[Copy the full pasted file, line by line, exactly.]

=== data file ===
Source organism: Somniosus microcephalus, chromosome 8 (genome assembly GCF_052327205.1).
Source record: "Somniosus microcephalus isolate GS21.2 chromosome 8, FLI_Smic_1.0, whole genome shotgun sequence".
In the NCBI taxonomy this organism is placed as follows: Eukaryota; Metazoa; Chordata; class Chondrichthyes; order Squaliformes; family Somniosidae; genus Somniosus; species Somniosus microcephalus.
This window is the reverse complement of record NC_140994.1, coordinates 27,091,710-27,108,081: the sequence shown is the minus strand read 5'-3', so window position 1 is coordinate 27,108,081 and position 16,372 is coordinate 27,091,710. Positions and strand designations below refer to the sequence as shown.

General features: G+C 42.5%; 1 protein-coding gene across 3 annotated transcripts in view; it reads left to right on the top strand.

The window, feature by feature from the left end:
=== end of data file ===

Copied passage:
Source organism: Somniosus microcephalus, chromosome 8 (genome assembly GCF_052327205.1).
Source record: "Somniosus microcephalus isolate GS21.2 chromosome 8, FLI_Smic_1.0, whole genome shotgun sequence".
In the NCBI taxonomy this organism is placed as follows: Eukaryota; Metazoa; Chordata; class Chondrichthyes; order Squaliformes; family Somniosidae; genus Somniosus; species Somniosus microcephalus.
This window is the reverse complement of record NC_140994.1, coordinates 27,091,710-27,108,081: the sequence shown is the minus strand read 5'-3', so window position 1 is coordinate 27,108,081 and position 16,372 is coordinate 27,091,710. Positions and strand designations below refer to the sequence as shown.

General features: G+C 42.5%; 1 protein-coding gene across 3 annotated transcripts in view; it reads left to right on the top strand.

The window, feature by feature from the left end: